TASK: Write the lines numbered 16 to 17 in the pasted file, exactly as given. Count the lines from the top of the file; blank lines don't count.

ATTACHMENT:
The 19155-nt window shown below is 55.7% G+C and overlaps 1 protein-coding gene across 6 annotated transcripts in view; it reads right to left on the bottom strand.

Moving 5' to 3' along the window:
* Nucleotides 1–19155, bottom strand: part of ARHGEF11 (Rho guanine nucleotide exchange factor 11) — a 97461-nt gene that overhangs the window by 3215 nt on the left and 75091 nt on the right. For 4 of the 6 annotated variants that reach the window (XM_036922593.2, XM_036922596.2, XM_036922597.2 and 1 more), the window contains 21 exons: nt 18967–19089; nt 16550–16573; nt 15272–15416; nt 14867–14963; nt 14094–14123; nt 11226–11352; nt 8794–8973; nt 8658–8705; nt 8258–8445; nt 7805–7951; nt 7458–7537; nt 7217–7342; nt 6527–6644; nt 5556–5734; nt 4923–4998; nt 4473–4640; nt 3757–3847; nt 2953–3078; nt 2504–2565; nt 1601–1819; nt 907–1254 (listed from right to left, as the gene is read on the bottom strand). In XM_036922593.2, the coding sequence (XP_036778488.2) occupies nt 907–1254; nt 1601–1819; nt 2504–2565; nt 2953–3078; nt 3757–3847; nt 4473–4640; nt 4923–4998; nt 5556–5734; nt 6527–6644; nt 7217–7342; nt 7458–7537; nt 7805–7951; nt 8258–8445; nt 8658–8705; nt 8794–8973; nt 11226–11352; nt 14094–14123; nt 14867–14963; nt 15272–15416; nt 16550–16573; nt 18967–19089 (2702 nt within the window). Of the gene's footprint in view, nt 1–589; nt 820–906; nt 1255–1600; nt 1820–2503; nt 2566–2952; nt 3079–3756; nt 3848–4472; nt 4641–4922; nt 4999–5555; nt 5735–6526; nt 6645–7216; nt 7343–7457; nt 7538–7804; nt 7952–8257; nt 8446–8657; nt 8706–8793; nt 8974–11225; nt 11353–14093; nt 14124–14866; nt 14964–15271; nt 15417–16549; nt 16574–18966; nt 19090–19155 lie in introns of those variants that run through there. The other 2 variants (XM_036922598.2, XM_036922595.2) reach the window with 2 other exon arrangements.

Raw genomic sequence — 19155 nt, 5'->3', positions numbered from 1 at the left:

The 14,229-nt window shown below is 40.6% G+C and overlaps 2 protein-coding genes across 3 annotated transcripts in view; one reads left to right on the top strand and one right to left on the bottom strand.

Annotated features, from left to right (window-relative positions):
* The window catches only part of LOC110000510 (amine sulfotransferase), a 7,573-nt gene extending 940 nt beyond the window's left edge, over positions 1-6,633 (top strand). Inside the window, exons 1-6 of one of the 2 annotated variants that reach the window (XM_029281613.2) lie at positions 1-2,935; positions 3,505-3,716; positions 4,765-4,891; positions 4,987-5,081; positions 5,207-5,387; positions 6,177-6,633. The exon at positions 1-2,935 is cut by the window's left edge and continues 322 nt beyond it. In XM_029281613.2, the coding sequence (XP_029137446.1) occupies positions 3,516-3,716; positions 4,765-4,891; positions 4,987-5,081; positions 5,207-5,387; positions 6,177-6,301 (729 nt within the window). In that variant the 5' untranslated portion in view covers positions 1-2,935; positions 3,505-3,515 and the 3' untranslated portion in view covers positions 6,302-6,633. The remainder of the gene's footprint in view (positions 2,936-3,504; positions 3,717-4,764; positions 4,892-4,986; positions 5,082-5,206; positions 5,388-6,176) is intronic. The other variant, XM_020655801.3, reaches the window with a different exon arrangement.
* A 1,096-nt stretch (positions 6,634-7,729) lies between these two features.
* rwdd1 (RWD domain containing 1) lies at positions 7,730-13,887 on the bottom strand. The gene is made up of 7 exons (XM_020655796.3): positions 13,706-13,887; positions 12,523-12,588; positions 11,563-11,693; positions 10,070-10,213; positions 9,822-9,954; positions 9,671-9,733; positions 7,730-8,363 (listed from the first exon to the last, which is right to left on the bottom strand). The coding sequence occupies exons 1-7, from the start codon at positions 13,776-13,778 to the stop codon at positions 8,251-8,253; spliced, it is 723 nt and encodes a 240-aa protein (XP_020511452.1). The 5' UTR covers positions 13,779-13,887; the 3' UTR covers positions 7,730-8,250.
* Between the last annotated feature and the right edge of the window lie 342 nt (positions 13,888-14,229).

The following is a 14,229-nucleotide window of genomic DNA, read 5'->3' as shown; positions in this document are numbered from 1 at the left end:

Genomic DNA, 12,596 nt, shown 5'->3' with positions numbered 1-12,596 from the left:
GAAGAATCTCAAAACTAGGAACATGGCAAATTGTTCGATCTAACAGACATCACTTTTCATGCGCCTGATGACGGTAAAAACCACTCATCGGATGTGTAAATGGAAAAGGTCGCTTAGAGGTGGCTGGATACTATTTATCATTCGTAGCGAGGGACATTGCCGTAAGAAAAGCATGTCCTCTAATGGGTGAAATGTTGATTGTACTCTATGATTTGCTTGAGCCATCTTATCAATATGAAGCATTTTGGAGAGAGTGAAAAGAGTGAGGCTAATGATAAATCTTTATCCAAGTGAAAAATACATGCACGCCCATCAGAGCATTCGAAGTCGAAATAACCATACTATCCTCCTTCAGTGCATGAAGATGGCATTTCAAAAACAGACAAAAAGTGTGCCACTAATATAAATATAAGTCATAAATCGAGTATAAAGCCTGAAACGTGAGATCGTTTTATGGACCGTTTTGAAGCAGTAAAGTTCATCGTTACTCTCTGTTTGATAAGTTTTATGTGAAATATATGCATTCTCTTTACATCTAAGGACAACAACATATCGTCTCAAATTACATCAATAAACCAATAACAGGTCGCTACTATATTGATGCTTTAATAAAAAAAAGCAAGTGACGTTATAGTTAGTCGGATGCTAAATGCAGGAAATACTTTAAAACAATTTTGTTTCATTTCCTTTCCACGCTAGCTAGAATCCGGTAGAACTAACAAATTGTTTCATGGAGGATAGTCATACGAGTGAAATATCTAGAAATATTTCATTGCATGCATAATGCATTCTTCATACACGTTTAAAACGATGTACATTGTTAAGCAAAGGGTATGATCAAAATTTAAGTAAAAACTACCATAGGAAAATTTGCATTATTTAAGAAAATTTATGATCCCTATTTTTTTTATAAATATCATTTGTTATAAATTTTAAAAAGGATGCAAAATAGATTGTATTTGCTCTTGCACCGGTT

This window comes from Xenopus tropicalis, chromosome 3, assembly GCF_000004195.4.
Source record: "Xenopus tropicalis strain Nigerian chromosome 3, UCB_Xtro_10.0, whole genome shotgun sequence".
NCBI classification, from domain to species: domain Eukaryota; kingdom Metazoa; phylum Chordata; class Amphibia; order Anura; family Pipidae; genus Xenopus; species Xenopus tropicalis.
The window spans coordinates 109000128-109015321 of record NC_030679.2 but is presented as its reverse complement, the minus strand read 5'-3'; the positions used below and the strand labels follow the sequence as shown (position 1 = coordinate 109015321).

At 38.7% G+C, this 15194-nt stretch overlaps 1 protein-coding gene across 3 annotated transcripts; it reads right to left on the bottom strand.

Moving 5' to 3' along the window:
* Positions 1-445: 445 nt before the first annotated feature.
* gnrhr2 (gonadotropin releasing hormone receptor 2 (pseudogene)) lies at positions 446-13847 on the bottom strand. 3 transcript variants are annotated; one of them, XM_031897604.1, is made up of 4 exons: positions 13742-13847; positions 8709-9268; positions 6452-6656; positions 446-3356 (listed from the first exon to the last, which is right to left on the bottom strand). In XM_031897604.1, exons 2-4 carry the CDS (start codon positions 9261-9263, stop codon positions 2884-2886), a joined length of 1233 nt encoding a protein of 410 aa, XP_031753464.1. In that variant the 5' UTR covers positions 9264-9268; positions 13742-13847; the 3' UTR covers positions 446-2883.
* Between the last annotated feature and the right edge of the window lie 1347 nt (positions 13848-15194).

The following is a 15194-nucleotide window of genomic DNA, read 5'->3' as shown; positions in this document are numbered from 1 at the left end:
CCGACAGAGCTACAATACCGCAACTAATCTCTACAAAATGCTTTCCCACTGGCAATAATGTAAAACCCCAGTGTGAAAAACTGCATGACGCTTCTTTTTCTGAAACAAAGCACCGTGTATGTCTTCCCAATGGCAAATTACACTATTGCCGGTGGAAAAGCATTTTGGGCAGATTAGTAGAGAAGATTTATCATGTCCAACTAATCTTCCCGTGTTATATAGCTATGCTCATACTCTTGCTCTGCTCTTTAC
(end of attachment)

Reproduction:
NCBI classification, from domain to species: domain Eukaryota; kingdom Metazoa; phylum Chordata; class Amphibia; order Anura; family Pipidae; genus Xenopus; species Xenopus tropicalis.
The window spans coordinates 109000128-109015321 of record NC_030679.2 but is presented as its reverse complement, the minus strand read 5'-3'; the positions used below and the strand labels follow the sequence as shown (position 1 = coordinate 109015321).